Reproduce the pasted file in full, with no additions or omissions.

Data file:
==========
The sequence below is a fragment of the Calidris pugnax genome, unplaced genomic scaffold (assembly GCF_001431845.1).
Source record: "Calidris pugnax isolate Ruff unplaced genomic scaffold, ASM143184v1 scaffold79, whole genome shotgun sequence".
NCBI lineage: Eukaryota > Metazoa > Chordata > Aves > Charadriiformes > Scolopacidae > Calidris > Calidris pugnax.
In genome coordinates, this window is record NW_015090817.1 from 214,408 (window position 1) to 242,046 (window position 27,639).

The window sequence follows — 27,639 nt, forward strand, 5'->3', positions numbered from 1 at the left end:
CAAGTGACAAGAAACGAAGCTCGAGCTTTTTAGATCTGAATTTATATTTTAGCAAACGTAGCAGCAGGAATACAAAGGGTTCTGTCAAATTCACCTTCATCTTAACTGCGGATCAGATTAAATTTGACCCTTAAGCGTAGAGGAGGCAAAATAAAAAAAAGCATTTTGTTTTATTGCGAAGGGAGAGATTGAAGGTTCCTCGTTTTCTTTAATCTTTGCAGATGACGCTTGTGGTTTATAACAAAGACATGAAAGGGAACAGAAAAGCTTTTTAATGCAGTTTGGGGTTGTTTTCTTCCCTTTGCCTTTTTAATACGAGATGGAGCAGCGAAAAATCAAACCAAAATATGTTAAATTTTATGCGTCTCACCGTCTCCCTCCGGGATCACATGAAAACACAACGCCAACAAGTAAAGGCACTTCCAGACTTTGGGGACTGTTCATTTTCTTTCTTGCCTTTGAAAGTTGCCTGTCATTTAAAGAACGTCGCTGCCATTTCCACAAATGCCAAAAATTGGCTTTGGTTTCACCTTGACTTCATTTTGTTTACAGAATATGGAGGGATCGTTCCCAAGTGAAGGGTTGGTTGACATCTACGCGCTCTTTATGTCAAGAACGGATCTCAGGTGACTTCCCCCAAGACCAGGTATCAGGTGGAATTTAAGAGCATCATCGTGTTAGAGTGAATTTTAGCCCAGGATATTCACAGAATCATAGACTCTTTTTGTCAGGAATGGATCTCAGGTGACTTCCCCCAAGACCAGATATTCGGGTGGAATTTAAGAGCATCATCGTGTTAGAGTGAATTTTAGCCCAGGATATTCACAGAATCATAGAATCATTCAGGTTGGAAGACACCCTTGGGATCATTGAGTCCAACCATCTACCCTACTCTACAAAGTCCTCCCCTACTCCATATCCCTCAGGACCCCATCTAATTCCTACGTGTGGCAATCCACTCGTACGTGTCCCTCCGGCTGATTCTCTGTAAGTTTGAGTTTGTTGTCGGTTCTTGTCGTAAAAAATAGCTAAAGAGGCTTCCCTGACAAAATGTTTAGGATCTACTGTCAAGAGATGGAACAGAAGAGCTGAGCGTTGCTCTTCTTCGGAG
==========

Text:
The sequence below is a fragment of the Calidris pugnax genome, unplaced genomic scaffold (assembly GCF_001431845.1).
Source record: "Calidris pugnax isolate Ruff unplaced genomic scaffold, ASM143184v1 scaffold79, whole genome shotgun sequence".
NCBI lineage: Eukaryota > Metazoa > Chordata > Aves > Charadriiformes > Scolopacidae > Calidris > Calidris pugnax.
In genome coordinates, this window is record NW_015090817.1 from 214,408 (window position 1) to 242,046 (window position 27,639).

The window sequence follows — 27,639 nt, forward strand, 5'->3', positions numbered from 1 at the left end:
CAAGTGACAAGAAACGAAGCTCGAGCTTTTTAGATCTGAATTTATATTTTAGCAAACGTAGCAGCAGGAATACAAAGGGTTCTGTCAAATTCACCTTCATCTTAACTGCGGATCAGATTAAATTTGACCCTTAAGCGTAGAGGAGGCAAAATAAAAAAAAGCATTTTGTTTTATTGCGAAGGGAGAGATTGAAGGTTCCTCGTTTTCTTTAATCTTTGCAGATGACGCTTGTGGTTTATAACAAAGACATGAAAGGGAACAGAAAAGCTTTTTAATGCAGTTTGGGGTTGTTTTCTTCCCTTTGCCTTTTTAATACGAGATGGAGCAGCGAAAAATCAAACCAAAATATGTTAAATTTTATGCGTCTCACCGTCTCCCTCCGGGATCACATGAAAACACAACGCCAACAAGTAAAGGCACTTCCAGACTTTGGGGACTGTTCATTTTCTTTCTTGCCTTTGAAAGTTGCCTGTCATTTAAAGAACGTCGCTGCCATTTCCACAAATGCCAAAAATTGGCTTTGGTTTCACCTTGACTTCATTTTGTTTACAGAATATGGAGGGATCGTTCCCAAGTGAAGGGTTGGTTGACATCTACGCGCTCTTTATGTCAAGAACGGATCTCAGGTGACTTCCCCCAAGACCAGGTATCAGGTGGAATTTAAGAGCATCATCGTGTTAGAGTGAATTTTAGCCCAGGATATTCACAGAATCATAGACTCTTTTTGTCAGGAATGGATCTCAGGTGACTTCCCCCAAGACCAGATATTCGGGTGGAATTTAAGAGCATCATCGTGTTAGAGTGAATTTTAGCCCAGGATATTCACAGAATCATAGAATCATTCAGGTTGGAAGACACCCTTGGGATCATTGAGTCCAACCATCTACCCTACTCTACAAAGTCCTCCCCTACTCCATATCCCTCAGGACCCCATCTAATTCCTACGTGTGGCAATCCACTCGTACGTGTCCCTCCGGCTGATTCTCTGTAAGTTTGAGTTTGTTGTCGGTTCTTGTCGTAAAAAATAGCTAAAGAGGCTTCCCTGACAAAATGTTTAGGATCTACTGTCAAGAGATGGAACAGAAGAGCTGAGCGTTGCTCTTCTTCGGAG